Remember that Arts and Crafts appealed to the neo-Gothic characterisation of the Medieval craftsman? Check out the men in this shot, taken from the video to Rabbit Heart (Raise it Up):

It’s not a point-perfect re-enactment of medieval times, sure, but pig’s head, page-boy-esque stylings, minstrels in the background? That’s enough to be getting on with! The figure of the ‘page’ is a particularly easy way of making a contemporary reference to heraldry, the designs of which influenced Arts and Crafts practitioners:

Gothic Tile, designed by A. Pugin, 1847 (V&A)

What really intrigues me about this video still is that is alludes to the transition between neo-Gothic and Arts and Crafts. Look to the right of the picture, between then final couple, on the table there. See those jugs? They’re not neo-Gothic but they most certainly represent neo-Gothic’s closest movement, Arts and Crafts:

Charles Ashbee Decanter (1904-5). From V&A

The looping handles and elongated features are indicative of the ‘handmade’ quality that Arts and Crafts wanted to capture. Both the decanter and the teapot feature visible joins – we can see where the handle meets the body, for example. Not only are the joins visible, but they are a decorative feature.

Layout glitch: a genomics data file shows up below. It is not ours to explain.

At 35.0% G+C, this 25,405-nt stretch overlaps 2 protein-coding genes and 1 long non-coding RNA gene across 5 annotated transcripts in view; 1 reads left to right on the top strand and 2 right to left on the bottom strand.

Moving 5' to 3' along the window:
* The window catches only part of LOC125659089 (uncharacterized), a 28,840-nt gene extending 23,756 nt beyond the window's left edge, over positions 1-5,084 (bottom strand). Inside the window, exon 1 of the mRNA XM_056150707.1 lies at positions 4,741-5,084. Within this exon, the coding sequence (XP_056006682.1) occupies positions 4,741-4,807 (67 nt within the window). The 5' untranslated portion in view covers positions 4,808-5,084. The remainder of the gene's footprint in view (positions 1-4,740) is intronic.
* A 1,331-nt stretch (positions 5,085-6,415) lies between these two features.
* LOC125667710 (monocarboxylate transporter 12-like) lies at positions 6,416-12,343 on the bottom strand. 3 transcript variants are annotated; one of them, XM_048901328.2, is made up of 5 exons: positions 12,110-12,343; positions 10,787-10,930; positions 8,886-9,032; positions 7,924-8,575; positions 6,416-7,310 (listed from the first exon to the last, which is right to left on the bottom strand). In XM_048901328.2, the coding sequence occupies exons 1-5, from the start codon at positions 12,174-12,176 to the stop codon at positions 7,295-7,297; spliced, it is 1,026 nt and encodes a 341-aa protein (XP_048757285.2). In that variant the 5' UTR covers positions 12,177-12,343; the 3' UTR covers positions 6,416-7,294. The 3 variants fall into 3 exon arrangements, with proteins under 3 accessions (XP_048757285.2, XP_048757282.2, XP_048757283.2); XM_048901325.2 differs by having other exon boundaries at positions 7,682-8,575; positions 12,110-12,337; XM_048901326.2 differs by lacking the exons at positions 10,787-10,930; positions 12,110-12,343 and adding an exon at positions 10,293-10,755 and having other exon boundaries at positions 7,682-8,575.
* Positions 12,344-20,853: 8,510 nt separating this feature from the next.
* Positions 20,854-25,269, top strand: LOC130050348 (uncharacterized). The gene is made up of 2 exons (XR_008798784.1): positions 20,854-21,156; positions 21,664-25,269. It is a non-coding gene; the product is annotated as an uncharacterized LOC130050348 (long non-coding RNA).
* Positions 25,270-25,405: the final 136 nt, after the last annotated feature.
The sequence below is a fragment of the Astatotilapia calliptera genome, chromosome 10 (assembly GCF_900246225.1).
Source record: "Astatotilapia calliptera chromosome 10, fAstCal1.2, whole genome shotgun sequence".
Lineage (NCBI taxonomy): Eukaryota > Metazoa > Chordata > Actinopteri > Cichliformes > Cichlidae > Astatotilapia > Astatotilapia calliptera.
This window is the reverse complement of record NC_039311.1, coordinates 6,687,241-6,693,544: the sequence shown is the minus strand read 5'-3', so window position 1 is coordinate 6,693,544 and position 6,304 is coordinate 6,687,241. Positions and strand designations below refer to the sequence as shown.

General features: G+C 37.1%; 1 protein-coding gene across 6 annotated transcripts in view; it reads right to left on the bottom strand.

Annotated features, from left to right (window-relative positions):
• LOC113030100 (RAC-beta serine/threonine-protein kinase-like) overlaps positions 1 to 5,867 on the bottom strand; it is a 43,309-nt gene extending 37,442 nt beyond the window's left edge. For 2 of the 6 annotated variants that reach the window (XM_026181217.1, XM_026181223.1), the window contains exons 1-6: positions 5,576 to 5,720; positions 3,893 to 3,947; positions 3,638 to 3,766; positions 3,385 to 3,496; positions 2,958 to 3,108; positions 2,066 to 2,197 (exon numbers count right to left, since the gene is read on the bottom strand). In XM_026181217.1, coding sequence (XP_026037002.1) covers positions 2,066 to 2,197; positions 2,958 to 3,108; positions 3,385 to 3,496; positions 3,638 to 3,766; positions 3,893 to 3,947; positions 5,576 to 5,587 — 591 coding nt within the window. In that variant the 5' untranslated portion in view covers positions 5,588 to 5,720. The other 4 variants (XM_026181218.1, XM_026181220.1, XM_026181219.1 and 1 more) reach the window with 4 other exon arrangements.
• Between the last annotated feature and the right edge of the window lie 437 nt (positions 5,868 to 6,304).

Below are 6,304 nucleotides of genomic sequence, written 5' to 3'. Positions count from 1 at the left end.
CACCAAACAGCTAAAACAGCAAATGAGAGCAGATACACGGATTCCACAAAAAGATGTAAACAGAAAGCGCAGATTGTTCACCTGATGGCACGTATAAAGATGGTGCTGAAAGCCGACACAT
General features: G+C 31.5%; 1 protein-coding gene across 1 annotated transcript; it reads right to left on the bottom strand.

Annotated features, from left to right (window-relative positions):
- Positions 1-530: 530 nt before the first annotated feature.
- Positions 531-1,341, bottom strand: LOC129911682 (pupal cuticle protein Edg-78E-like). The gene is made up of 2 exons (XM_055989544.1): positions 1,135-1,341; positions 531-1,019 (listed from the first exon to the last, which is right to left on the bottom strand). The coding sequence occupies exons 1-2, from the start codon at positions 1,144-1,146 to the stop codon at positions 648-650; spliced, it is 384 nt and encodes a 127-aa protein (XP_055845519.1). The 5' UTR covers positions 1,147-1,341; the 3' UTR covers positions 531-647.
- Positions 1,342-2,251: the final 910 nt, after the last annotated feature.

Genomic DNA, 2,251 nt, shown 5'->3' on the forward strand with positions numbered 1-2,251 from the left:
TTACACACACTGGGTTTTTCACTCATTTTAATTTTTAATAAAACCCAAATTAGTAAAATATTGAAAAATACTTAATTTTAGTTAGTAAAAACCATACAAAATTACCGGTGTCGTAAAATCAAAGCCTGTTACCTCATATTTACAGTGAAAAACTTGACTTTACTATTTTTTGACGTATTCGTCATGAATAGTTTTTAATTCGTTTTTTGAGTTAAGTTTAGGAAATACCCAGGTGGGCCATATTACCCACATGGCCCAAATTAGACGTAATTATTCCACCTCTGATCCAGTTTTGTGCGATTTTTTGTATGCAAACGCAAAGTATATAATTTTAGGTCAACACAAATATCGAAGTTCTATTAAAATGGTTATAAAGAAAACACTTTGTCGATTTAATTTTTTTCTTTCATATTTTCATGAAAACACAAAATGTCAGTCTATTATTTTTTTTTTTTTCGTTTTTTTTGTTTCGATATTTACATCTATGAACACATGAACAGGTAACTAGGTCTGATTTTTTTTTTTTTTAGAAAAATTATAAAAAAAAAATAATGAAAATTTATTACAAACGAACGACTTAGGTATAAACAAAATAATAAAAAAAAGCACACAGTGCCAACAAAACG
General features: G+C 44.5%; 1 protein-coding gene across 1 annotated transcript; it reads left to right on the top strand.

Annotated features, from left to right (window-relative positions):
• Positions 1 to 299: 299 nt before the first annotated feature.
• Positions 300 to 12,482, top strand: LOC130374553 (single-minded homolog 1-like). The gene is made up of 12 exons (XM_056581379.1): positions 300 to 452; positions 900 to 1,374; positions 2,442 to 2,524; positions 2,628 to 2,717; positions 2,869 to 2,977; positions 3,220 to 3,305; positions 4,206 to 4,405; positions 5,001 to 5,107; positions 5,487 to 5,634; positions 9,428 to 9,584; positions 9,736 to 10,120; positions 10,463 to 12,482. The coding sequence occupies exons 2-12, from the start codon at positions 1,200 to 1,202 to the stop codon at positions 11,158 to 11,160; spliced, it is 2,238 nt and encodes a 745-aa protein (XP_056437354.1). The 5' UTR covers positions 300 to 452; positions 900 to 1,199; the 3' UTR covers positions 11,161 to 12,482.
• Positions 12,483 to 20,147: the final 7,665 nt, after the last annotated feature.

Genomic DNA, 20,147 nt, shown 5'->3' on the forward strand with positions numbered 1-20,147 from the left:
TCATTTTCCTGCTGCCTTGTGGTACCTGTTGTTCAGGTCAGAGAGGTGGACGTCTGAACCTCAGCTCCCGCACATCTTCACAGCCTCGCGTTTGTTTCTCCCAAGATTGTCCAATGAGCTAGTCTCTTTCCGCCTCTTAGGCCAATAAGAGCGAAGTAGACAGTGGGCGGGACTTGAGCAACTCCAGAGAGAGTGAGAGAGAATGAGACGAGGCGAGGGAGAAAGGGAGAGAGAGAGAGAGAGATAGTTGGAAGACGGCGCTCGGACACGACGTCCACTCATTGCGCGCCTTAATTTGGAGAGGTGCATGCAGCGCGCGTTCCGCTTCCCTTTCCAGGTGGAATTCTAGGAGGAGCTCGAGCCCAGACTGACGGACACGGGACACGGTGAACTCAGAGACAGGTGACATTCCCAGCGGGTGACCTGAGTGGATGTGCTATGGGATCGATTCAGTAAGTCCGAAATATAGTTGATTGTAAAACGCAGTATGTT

William Benson Teapot (V&A)

I couldn’t find a very clear shot of the head-dress that Florence is wearing, but in the banquet scene and the one below, the most obvious comparison would be to the famous pre-Raphaelite Ophelia (indeed, the Rabbit Heart video features a scene in which Florence, dressed as she is below, is lowered into the river).

But remember I said Morris was influenced by Ruskin? And, if you image search for paintings of both ‘Lady of Shalott’ and ‘Ophelia’ (John William Waterhouse and John Everett Millias, and Holman Hunt are names you should look for), you’ll see that the headcoverings of all the women are minimal. So we have to look elsewhere for inspiration:

A Cornet of Acorns and Leaves - John Ruskin

The loops and whirls of the design are strongly reminiscent of the embroidery designs of May Morris:

May Morris, Embroidery Design, 1885